The U.S. Environmental Protection Agency last week said it will not strengthen regulations on waste created by oil and gas production, a move that could affect communities across the Ohio Valley where the oil and gas industry is booming in the Appalachian Basin.  

No federal agency fully regulates oil and gas drilling byproducts — which include brine, or salty water laced with chemicals and metals, as well as similarly-contaminated sludge, rock and mud — leaving tracking and handling to states.

EPA’s decision released last week stems from a 2016 lawsuit filed by environmental groups, who had petitioned the agency to make new rules for how it regulates oil and gas waste. When the agency failed to respond, a federal judge required EPA to formally respond by this spring.

The decision reaffirms that states are in charge of regulating the disposal of chemical-laced and often radioactive liquids and solids created by the oil and gas industry.

Environmental advocates decried the move. They argue regulations for both onsite storage of waste and offsite disposal vary widely from state to state.

A 2016 report from the Center for Public Integrity calls the radioactive waste stream from horizontal oil and gas operations “orphan waste” because no single government agency is fully managing it. Each state is left to figure out its own plan. Advocates say EPA rules would create a baseline for how millions of tons of liquid and solid waste should be disposed.

“In a word or a sentence, the Trump administration hung out to dry communities that host oil and gas development,” said Aaron Mintzes with Earthworks, one of the group’s that pursued this issue in court.

Mintzes said a loophole in the Resource Conservation and Recovery Act, a federal law that governs how solid waste should be disposed, allowed EPA in 1988 to classify waste from oil and gas operations as “non-hazardous.” This gives operators wide latitude in how to dispose of it.

For example, some states allow drillers to dispose of wastewater by injecting it back into the ground, but that can lead to pollution and even earthquakes.

In its decision document, EPA acknowledged that the rise of hydraulic fracturing, in which drillers go much deeper and are more likely to bring up waste products with naturally-occurring radioactivity, has changed the composition of waste. Ultimately, however the agency said state programs appear to sufficient.

In its review, the agency looked at state regulations for 28 of the 34 states with oil and gas production and concluded while the scope and specificity of the regulatory programs varied, “the existing state programs incorporate a majority of elements found in federal waste management program programs, which indicates that the scope of the written state regulation is robust.”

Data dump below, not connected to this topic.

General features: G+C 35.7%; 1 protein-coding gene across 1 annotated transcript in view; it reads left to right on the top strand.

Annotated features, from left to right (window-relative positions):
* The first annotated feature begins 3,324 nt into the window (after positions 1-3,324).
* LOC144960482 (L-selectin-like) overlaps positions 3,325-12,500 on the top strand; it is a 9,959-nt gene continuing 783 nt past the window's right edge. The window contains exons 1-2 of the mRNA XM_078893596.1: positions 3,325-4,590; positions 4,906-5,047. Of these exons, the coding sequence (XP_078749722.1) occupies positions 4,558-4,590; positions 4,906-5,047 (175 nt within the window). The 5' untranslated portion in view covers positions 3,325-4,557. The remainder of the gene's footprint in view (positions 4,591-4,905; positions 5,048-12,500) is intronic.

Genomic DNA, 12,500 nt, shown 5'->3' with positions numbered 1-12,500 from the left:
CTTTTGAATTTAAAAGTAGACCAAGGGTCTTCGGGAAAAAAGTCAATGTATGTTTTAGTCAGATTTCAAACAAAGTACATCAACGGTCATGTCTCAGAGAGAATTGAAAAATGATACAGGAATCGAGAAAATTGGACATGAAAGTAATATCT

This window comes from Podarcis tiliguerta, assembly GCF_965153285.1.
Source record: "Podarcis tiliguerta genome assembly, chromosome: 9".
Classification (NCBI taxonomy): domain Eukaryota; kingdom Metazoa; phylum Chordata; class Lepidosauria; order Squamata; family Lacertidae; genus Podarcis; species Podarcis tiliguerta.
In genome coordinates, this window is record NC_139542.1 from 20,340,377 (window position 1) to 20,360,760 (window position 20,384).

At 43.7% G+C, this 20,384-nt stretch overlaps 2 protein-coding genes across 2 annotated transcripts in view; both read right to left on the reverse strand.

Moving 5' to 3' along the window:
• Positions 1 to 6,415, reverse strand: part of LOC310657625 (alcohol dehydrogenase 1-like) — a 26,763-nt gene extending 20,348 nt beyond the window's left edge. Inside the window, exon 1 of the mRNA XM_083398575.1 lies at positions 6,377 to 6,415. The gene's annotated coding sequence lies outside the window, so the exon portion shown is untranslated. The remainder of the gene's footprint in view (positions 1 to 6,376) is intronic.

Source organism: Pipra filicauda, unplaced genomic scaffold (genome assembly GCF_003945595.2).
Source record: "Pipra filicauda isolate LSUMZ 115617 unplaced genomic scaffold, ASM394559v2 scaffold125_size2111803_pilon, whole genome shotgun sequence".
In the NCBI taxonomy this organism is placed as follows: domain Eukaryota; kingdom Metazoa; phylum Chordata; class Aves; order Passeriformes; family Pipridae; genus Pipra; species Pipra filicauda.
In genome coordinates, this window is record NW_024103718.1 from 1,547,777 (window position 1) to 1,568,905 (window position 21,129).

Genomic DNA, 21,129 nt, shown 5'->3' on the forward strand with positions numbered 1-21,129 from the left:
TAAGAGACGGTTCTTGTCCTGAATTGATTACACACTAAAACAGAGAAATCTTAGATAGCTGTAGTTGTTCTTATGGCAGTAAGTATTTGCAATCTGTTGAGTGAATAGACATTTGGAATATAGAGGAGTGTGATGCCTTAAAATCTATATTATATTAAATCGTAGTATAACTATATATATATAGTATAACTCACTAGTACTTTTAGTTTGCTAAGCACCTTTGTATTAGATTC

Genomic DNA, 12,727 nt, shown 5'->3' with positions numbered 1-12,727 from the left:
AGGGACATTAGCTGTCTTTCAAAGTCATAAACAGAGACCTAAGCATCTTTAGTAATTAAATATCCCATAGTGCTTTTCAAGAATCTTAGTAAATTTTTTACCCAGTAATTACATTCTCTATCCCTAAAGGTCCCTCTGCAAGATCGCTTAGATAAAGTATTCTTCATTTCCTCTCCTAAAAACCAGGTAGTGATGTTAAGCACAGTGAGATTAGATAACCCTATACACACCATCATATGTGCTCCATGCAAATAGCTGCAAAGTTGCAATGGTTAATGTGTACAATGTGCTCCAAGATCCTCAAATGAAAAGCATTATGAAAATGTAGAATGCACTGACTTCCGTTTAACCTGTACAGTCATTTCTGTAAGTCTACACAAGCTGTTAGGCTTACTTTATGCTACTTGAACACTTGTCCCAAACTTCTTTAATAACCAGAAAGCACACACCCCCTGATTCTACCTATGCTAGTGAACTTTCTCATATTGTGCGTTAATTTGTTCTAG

However, activists and some regulators worry that inconsistencies in state regulations could mean that waste is being “shopped around” by companies seeking or unsafely reused.

That is what happened in Estill County, Kentucky.

Estill Landfill

In 2016, the Ohio Valley ReSource reported tons of radioactive frack waste was hauled from state to state before being improperly disposed of in a county landfill not designed to hold radioactive material.

The waste was deposited in the Blue Ridge Landfill, which is across the street from the Estill County High School and Estill County Middle School.

In the years since the waste was discovered, the landfill owners have been fined and are required to create a corrective action plan. Officials with the Kentucky Energy and Environmental Cabinet want to keep the waste in place.

The waste contains an unknown amount of radium 226, which has a half life of 1,600 years, but the liner below the landfill where it was dumped is only slated to last 450 years.

Local residents with the group Concerned Citizens of Estill County disagree with the state’s plan and say officials have not been transparent in the process. They have filed a petition with the EEC’s Office of Administrative Hearings seeking a review of the state’s decision.

Mary Comer is a lawyer with the Appalachian Citizens’ Law Center that is representing the group.

“The uncertainty about the health impacts and how much was really brought in and how hot it is, makes those health concerns even more prevalent and concerning,” Comer said.  

She said the group expects a hearing this summer.

This article was originally published by West Virginia Public Broadcasting.

Creative Commons License

This article was originally published by 100 Days in Appalachia, a nonprofit, collaborative newsroom telling the complex stories of the region that deserve to be heard. Sign up for their weekly newsletter here.